“I want her to make me a dewy dumpling!” said a production assistant, rather breathily, as we watched makeup artist Nam Vo literally glow in front of the camera.
If the term “dumpling skin” is unknown to you, prepare to be initiated. It’s a loving phrase Vo has created and owned on her social media accounts, hashtagging pics and peppering it into videos. The official definition? “Soft, plump, moist, and delicious”—a lot like the look of actual dumplings.
“Who wouldn’t want dumpling skin?” she asked. “It’s the most important. As long as your skin’s flawless you don’t need much makeup at all. It’s always the foundation and complexion first.”
Vo is so (so!) good at the glowing, lit-from-within look that it’s impossible to separate it from her social presence or her reputation as a pro working with top-name talent. In an attempt to capture some of that magic, we asked her to share her own go-to looks for day and night using products found at Bloomingdale’s.
For day, the focus is on gorgeous skin and an unexpected lip.
“Beautiful makeups starts with beautiful skin,” Vo offered up immediately. While highlighter, blush, and lip are all aspects of a typical look she’d do for day, there’s no denying that she spends just as much time on prepping her skin before a lick of makeup goes on.
“I’ve used this SK-II product for years—it’s like a cocktail of vitamins for the skin. I tap it in with my fingers, and it works like a plumping serum. It’s really important to use an extra-hydrating eye cream too, because you can have a great concealer, but if you eyes are dry it won’t fly.
Highlighter & Lip
“Powder is the most pigmented highlighter option. I start at the highs of the cheekbone and move out to create a C shape around my face.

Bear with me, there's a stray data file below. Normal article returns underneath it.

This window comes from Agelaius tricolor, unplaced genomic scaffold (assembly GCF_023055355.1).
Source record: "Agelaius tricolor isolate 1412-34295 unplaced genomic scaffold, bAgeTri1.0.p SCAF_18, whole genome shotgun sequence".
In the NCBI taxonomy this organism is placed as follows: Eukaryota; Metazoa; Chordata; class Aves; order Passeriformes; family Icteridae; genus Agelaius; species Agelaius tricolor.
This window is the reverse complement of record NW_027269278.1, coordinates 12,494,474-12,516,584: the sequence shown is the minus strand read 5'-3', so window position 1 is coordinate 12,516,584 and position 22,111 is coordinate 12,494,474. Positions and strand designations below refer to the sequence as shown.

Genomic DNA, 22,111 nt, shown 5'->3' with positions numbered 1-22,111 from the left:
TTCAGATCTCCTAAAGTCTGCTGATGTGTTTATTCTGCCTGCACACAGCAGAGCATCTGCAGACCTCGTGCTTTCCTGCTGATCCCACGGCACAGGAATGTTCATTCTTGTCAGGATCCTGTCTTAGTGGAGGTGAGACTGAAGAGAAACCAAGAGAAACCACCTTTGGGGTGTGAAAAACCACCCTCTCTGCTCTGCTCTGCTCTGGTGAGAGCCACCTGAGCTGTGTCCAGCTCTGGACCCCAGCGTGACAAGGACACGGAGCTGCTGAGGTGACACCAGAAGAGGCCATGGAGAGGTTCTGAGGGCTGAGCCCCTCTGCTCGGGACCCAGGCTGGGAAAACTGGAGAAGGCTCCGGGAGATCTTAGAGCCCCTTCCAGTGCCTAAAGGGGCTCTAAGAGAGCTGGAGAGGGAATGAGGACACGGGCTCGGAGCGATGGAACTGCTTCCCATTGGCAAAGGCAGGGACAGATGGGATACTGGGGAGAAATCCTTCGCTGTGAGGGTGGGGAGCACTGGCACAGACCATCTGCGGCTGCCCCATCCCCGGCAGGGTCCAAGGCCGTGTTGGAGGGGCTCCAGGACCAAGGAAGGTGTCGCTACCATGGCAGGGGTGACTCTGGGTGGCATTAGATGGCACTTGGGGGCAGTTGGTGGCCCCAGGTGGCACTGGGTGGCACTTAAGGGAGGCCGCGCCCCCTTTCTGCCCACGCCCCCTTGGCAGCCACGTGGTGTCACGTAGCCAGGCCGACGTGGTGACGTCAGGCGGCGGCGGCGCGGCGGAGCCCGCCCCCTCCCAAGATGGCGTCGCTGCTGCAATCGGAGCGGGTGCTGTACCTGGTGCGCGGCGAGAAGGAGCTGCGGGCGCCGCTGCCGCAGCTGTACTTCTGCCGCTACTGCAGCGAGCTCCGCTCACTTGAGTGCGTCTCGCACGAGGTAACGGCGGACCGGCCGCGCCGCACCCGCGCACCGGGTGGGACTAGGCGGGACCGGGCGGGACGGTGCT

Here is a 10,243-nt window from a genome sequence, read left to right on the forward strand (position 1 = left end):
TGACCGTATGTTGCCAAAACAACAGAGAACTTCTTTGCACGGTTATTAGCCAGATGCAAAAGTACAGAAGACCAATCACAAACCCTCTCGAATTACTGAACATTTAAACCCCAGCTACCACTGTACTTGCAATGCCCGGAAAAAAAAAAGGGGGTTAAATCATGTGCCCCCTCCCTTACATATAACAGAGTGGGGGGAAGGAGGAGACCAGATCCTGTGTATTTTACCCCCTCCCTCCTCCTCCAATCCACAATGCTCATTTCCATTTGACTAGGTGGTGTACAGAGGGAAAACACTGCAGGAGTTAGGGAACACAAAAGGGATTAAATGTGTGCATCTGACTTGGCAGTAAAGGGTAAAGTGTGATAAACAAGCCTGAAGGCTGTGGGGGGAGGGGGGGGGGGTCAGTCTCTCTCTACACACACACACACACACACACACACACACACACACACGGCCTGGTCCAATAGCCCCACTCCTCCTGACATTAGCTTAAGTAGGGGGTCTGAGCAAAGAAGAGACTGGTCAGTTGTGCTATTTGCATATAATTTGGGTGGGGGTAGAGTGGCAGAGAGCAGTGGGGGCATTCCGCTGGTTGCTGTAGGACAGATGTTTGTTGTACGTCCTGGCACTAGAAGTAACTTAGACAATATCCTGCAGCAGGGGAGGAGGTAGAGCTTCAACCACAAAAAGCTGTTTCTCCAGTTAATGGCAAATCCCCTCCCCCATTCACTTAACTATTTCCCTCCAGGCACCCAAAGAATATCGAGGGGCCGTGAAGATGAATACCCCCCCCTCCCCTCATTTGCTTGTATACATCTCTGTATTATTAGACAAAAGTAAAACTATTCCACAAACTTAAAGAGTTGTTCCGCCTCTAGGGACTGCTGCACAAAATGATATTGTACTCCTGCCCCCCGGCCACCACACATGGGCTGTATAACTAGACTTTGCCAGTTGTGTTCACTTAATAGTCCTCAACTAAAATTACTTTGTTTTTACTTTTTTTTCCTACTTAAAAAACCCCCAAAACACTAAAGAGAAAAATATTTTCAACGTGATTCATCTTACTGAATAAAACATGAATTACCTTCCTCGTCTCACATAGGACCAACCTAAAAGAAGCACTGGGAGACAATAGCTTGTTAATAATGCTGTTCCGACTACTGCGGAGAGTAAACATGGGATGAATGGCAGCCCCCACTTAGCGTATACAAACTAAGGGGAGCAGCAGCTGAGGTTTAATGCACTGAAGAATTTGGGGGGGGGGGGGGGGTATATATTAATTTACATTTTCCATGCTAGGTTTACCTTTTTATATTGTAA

“For a cool lip look, this Tom Ford lacquer is like a peachy gold foil. I use the wand first to rim the lips, then blend in the middle. That way you get a clean, precise line that just needs to be layered on top of.”
For night, bold eyes complement her signature glowing skin.
Vo doesn’t believe in rules. “If you want to wear glitter to a picnic, you can,” she said. “It just has to be subtle enough.” An evening event could see her makeup going in a few different directions, but the combo she turns to most frequently is a statement eye with, of course, supernaturally lovely skin.
Moisturizer, Foundation, & Concealer
“Charlotte Tilbury’s famous Magic Cream works as a moisturizer and a pseudo primer because it makes your makeup perform better and leaves a subtle, light pearly glaze on the skin. I do my foundation the same way I do for day, and then use YSL’s Touche Eclat.
A hybrid concealer-highlighter works in multiple spots.
“It’s the undereye’s best friend. If you want coverage, use a true concealer—this one is more for brightening. It’s like a spotlight on the face, and you can use it anywhere you want to pop and highlight.”
“I go more dramatic with my eyeliner at night [with] an ink-jet black. Liquid eyeliner makes people nervous, but instead of trying to do one, long artistic stroke, just connect little dashes.
Keep calm and use liquid liner.
“Toward the end is where the drama happens. I flick it up and then connect it back to the line. On the bottom lash line I want something softer, so I use a chocolate-y pencil and smudge it. It doesn’t have to be this perfect, precise line.
Break out the sparkles for PM.
Contour & Highlight
“A good sculpt-and-highlight duo is about creating shadow in the places you want. Think of burnt toast: I want the middle of my face to be brighter than the perimeter. You sculpt and chisel in all the areas that have natural contour, like cheekbones and jaw. It’s hollowing, shadowing, and sharpening everything so you don’t look like a big dumpling.
Contour with a synthetic brush.
“I apply the darker side on the very high point of the cheekbone, the top of my forehead, and a little bit on the jawbone. Then, blend it. Everyone should invest in a synthetic contour brush. Unlike the highlighter I use for day, this one makes the skin almost look wet. I place just on the highs of the cheekbones.”